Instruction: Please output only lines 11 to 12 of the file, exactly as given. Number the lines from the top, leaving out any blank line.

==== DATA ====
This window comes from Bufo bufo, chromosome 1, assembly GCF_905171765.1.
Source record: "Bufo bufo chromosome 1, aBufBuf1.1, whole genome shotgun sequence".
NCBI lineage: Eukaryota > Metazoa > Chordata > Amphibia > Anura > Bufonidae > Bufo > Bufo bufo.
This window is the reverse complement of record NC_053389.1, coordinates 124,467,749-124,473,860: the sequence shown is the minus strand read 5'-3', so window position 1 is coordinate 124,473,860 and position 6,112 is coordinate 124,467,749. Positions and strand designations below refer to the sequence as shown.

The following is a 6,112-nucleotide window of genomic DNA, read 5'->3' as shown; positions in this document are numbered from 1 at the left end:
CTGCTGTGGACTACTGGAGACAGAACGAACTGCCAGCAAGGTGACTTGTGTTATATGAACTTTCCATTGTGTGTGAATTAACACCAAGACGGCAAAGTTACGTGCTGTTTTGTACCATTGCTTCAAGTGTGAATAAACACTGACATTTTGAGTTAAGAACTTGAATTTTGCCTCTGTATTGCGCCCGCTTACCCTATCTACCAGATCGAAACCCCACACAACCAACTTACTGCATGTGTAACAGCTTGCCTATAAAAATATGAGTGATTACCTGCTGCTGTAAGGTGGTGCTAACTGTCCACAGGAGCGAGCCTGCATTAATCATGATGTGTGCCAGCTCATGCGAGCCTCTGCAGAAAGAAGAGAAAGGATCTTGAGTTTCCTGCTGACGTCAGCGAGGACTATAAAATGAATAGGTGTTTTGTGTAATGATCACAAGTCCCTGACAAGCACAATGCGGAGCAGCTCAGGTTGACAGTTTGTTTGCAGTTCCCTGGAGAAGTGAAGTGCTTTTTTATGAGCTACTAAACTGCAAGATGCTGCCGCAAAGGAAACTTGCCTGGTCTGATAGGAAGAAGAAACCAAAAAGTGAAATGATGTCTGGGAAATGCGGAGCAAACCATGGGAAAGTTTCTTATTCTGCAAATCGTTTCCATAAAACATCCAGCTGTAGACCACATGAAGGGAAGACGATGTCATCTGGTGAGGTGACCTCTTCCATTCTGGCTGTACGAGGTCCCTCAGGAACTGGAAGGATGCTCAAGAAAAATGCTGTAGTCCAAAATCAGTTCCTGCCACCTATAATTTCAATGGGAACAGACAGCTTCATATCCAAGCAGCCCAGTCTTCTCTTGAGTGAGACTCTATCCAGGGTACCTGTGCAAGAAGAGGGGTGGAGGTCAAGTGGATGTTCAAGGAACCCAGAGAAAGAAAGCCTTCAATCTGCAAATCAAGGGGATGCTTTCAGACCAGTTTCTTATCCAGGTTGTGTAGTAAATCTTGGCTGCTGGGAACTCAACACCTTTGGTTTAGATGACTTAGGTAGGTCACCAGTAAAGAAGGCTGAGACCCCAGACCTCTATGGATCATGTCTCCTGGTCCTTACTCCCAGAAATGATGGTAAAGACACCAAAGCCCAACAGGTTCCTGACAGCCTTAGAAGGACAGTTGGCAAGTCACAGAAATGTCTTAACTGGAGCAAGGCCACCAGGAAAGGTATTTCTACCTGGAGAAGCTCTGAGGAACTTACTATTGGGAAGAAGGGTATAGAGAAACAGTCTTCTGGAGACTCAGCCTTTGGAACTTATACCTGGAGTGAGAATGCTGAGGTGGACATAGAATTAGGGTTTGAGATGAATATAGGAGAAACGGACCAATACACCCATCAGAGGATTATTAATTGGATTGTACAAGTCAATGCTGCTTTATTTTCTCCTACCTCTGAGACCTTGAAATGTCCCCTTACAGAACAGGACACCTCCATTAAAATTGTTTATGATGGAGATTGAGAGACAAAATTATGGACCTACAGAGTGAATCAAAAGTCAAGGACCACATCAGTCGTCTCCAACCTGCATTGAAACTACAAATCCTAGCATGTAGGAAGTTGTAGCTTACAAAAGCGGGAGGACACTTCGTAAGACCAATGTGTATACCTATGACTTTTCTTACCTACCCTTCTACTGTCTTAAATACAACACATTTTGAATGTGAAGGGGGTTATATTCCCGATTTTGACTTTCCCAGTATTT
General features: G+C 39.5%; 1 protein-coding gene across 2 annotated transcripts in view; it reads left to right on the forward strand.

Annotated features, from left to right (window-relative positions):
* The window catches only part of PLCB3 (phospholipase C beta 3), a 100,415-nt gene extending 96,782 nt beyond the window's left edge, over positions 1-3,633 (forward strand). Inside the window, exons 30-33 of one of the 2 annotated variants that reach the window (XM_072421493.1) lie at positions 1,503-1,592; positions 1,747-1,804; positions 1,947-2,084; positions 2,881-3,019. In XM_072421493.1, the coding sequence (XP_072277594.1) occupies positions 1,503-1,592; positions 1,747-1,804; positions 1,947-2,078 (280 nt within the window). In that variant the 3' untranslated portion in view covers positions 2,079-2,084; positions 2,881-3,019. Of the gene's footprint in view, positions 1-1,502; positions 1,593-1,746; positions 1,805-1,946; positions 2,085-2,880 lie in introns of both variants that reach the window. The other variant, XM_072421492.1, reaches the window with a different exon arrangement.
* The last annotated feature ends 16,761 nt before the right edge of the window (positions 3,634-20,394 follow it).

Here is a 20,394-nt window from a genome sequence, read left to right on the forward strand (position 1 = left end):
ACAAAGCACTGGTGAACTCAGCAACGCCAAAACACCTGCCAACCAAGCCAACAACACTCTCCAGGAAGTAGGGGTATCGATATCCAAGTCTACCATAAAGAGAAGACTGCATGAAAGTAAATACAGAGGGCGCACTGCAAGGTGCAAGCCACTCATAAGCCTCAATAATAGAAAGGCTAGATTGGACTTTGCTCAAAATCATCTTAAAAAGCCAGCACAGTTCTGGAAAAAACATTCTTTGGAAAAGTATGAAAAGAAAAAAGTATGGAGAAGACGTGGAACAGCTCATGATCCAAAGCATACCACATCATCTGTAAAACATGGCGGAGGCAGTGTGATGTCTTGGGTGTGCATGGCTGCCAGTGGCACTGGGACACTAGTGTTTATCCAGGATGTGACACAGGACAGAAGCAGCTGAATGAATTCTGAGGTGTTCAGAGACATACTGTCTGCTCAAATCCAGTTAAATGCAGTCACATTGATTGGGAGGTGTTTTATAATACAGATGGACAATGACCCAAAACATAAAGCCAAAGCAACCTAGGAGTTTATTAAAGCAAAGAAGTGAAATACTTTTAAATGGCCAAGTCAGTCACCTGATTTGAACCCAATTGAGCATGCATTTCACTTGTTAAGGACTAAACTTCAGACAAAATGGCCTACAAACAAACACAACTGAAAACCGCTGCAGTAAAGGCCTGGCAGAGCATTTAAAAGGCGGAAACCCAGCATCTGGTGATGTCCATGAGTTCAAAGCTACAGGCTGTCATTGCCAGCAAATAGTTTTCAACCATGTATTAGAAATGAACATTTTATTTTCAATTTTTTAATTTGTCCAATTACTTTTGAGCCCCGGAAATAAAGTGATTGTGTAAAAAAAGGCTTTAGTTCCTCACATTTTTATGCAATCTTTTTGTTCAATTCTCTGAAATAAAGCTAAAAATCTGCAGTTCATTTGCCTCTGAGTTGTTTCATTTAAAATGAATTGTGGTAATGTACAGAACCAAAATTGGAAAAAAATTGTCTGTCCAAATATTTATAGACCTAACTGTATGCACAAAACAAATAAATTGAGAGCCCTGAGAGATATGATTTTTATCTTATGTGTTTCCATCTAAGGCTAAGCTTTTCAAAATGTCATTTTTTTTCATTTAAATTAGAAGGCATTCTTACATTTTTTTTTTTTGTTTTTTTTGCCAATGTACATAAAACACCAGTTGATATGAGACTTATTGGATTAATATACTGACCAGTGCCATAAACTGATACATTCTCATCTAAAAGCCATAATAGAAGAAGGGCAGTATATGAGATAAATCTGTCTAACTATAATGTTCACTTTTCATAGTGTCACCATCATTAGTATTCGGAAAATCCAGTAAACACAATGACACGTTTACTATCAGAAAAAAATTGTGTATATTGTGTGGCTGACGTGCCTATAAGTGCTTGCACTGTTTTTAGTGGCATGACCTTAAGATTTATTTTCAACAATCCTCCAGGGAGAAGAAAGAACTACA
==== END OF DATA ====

Here is a 20,394-nt window from a genome sequence, read left to right on the forward strand (position 1 = left end):
ACAAAGCACTGGTGAACTCAGCAACGCCAAAACACCTGCCAACCAAGCCAACAACACTCTCCAGGAAGTAGGGGTATCGATATCCAAGTCTACCATAAAGAGAAGACTGCATGAAAGTAAATACAGAGGGCGCACTGCAAGGTGCAAGCCACTCATAAGCCTCAATAATAGAAAGGCTAGATTGGACTTTGCTCAAAATCATCTTAAAAAGCCAGCACAGTTCTGGAAAAAACATTCTTTGGAAAAGTATGAAAAGAAAAAAGTATGGAGAAGACGTGGAACAGCTCATGATCCAAAGCATACCACATCATCTGTAAAACATGGCGGAGGCAGTGTGATGTCTTGGGTGTGCATGGCTGCCAGTGGCACTGGGACACTAGTGTTTATCCAGGATGTGACACAGGACAGAAGCAGCTGAATGAATTCTGAGGTGTTCAGAGACATACTGTCTGCTCAAATCCAGTTAAATGCAGTCACATTGATTGGGAGGTGTTTTATAATACAGATGGACAATGACCCAAAACATAAAGCCAAAGCAACCTAGGAGTTTATTAAAGCAAAGAAGTGAAATACTTTTAAATGGCCAAGTCAGTCACCTGATTTGAACCCAATTGAGCATGCATTTCACTTGTTAAGGACTAAACTTCAGACAAAATGGCCTACAAACAAACACAACTGAAAACCGCTGCAGTAAAGGCCTGGCAGAGCATTTAAAAGGCGGAAACCCAGCATCTGGTGATGTCCATGAGTTCAAAGCTACAGGCTGTCATTGCCAGCAAATAGTTTTCAACCATGTATTAGAAATGAACATTTTATTTTCAATTTTTTAATTTGTCCAATTACTTTTGAGCCCCGGAAATAAAGTGATTGTGTAAAAAAAGGCTTTAGTTCCTCACATTTTTATGCAATCTTTTTGTTCAATTCTCTGAAATAAAGCTAAAAATCTGCAGTTCATTTGCCTCTGAGTTGTTTCATTTAAAATGAATTGTGGTAATGTACAGAACCAAAATTGGAAAAAAATTGTCTGTCCAAATATTTATAGACCTAACTGTATGCACAAAACAAATAAATTGAGAGCCCTGAGAGATATGATTTTTATCTTATGTGTTTCCATCTAAGGCTAAGCTTTTCAAAATGTCATTTTTTTTCATTTAAATTAGAAGGCATTCTTACATTTTTTTTTTTTGTTTTTTTTGCCAATGTACATAAAACACCAGTTGATATGAGACTTATTGGATTAATATACTGACCAGTGCCATAAACTGATACATTCTCATCTAAAAGCCATAATAGAAGAAGGGCAGTATATGAGATAAATCTGTCTAACTATAATGTTCACTTTTCATAGTGTCACCATCATTAGTATTCGGAAAATCCAGTAAACACAATGACACGTTTACTATCAGAAAAAAATTGTGTATATTGTGTGGCTGACGTGCCTATAAGTGCTTGCACTGTTTTTAGTGGCATGACCTTAAGATTTATTTTCAACAATCCTCCAGGGAGAAGAAAGAACTACA